How To Make a New Garden Bed Without Digging (13 Tips)

Digging was traditionally the best and only way to prepare a garden bed. However, in 1977, Esther Dean, an Australian author, and avid gardener, established a new technique referred to as no-dig gardening or no-till gardening. In the US, it is known as a lasagne garden. This garden sits above the ground, so you don’t need to do the hard work of digging up the soil when preparing your garden. 

Here are 13 tips on how to make a new garden without digging: 

  1. Pick a flat spot that gets plenty of sunshine. 
  2. Decide on the design of the garden. 
  3. Choose the material to use for the bedding. 
  4. Prepare the ground. 
  5. Put layers of newspaper or cardboard on the garden space. 
  6. Add a thick layer of alfalfa hay. 
  7. Spread a thin layer of compost or manure. 
  8. Add a layer of straw and lightly water the bed. 
  9. Add more manure or compost. 
  10. Lay more straws over the manure. 
  11. Plant your seeds or seedlings and then water them. 
  12. Give your garden bed routine maintenance.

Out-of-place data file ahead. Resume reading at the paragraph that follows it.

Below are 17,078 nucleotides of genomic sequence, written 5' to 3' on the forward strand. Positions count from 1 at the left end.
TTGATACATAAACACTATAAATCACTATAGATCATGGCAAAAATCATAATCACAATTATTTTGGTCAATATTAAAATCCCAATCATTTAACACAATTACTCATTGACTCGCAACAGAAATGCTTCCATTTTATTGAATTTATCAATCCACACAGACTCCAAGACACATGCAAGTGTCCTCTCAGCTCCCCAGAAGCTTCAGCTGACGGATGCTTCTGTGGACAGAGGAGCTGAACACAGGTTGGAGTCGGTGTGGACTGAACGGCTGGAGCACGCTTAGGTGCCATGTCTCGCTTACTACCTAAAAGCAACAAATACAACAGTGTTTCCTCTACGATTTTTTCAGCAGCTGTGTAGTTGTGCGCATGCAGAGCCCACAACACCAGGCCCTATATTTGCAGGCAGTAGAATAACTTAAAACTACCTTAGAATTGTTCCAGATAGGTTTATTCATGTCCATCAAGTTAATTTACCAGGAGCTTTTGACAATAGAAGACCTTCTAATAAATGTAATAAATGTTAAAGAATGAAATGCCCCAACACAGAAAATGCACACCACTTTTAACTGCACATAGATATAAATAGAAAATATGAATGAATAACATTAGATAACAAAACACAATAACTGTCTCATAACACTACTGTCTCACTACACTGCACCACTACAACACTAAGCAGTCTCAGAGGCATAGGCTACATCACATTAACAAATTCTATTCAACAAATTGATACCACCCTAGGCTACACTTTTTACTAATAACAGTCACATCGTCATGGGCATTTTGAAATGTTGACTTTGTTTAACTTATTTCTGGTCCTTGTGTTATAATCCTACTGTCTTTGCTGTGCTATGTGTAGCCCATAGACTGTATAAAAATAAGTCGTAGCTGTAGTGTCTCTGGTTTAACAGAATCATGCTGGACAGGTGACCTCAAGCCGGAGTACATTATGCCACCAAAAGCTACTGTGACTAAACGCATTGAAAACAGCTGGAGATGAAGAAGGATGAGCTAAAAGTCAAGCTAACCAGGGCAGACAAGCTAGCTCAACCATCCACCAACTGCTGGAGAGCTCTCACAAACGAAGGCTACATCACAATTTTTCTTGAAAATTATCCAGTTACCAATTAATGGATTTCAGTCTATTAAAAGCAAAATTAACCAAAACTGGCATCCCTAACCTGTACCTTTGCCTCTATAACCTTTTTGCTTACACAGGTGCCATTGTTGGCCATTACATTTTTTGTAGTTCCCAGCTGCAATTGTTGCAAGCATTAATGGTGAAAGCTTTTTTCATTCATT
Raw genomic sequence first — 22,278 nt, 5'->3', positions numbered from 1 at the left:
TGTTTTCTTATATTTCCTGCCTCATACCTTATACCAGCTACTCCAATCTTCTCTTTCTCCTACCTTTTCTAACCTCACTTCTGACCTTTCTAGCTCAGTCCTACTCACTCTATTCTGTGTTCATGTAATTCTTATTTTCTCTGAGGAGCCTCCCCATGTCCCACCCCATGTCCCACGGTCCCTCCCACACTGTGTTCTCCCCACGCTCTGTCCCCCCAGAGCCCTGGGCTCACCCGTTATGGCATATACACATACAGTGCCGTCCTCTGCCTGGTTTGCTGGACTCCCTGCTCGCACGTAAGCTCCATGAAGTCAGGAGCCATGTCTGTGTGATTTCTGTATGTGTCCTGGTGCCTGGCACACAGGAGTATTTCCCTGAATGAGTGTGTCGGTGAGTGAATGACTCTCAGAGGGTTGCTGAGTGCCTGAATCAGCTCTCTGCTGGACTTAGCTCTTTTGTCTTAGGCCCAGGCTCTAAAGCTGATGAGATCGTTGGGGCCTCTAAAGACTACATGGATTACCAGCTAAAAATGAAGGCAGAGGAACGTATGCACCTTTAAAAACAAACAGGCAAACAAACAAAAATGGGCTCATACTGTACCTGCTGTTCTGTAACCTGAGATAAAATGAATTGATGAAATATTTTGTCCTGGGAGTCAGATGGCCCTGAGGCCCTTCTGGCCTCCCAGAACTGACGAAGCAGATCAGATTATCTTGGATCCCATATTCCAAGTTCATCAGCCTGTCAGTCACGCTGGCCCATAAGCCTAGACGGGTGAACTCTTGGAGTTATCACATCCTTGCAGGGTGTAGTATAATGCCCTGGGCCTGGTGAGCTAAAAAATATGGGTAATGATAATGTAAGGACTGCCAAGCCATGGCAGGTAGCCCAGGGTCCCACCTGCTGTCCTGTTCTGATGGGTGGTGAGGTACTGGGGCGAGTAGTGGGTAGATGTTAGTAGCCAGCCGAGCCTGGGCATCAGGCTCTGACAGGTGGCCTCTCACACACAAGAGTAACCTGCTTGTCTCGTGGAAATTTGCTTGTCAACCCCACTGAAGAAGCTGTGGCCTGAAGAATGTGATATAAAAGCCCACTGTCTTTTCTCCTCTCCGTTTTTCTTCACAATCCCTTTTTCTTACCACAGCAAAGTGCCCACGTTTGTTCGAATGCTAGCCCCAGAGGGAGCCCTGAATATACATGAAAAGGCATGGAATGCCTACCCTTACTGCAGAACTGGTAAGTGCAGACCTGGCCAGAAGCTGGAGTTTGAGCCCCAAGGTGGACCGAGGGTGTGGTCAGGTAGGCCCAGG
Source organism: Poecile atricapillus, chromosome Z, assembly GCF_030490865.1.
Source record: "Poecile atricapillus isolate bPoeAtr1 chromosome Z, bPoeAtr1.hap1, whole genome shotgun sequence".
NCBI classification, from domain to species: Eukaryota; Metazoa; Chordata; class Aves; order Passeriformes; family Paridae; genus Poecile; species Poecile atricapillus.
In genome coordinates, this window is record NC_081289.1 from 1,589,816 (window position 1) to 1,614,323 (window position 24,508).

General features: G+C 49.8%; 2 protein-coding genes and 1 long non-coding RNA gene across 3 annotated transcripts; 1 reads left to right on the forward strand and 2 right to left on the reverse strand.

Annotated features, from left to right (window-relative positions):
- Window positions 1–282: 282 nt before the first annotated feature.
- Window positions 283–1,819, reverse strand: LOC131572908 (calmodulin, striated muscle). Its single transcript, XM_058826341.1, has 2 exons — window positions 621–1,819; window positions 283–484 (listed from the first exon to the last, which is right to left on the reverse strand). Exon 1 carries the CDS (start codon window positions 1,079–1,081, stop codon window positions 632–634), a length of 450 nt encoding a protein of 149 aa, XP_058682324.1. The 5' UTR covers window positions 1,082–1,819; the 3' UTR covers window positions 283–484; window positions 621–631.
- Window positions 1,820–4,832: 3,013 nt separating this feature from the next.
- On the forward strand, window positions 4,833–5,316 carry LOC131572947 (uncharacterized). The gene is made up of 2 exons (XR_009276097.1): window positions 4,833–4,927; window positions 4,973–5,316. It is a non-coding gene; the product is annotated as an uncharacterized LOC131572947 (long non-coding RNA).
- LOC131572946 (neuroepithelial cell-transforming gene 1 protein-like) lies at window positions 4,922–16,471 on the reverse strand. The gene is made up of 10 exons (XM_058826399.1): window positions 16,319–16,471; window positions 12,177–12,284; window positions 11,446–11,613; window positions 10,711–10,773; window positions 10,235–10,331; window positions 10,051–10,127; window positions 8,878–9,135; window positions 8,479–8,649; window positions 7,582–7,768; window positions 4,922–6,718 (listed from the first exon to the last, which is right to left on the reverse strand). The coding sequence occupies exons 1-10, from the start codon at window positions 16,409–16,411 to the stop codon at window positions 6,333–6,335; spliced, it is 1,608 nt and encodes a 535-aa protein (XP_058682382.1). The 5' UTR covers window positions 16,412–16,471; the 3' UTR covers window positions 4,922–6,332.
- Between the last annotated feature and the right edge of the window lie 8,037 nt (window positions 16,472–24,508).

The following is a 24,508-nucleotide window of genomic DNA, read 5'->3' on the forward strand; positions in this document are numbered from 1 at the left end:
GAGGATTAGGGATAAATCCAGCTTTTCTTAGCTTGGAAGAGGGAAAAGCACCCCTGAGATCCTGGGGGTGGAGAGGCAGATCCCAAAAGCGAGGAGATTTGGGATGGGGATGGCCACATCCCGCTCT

13. Bed down the garden after harvesting.

The rest of this article will dig deeper into preparing a garden without digging. You can also read more on the given tips and the step-to-step guide to preparing this type of garden. 

1. Pick a Flat Spot That Gets Plenty of Sunshine

The first step to preparing a no digging garden is to pick the ideal spot. Even though you will not be digging, the plants will still need sunlight to thrive. When choosing the best spot, you need to know the ideal conditions for the plants. 

Some plants, like leafy greens, thyme, artichoke, garlic, and peppermint, can tolerate partial shade, while tomatoes, peppers, and cucumbers need full sun to thrive. 

The location of your no-dig garden can be over your raised garden, lawn, or on top of concrete. 

2. Decide on the Design for the Garden

Although this is a no-dig garden, you still need a design that will give you easy access to the plants. If the garden occupies a large area, you can leave some walking space in the middle to allow easy movement and accessibility to the plants. 

Besides the walking space, you also need to come up with a design that works with what you intend to plant. For example, if the spacing between plants is wide, you need a larger no-dig garden, while plants that don’t need much spacing can grow in smaller beds. 

3. Choose the Material To Use for the Bedding

The materials you use for your no-dig garden will determine the health of your plants. Plants have traditionally relied on soil nutrients and other microorganisms to grow. The materials you choose to use should provide your plants with the nutrients they would be missing from the soil. 

The following materials are ideal for the no-dig garden bedding: 

  • Newspapers or cardboards 
  • Alfalfa hay 
  • Straw bales 
  • Compost 
  • Wood chip mulch or sawdust 
  • Kitchen scraps or worm castings 
  • Manure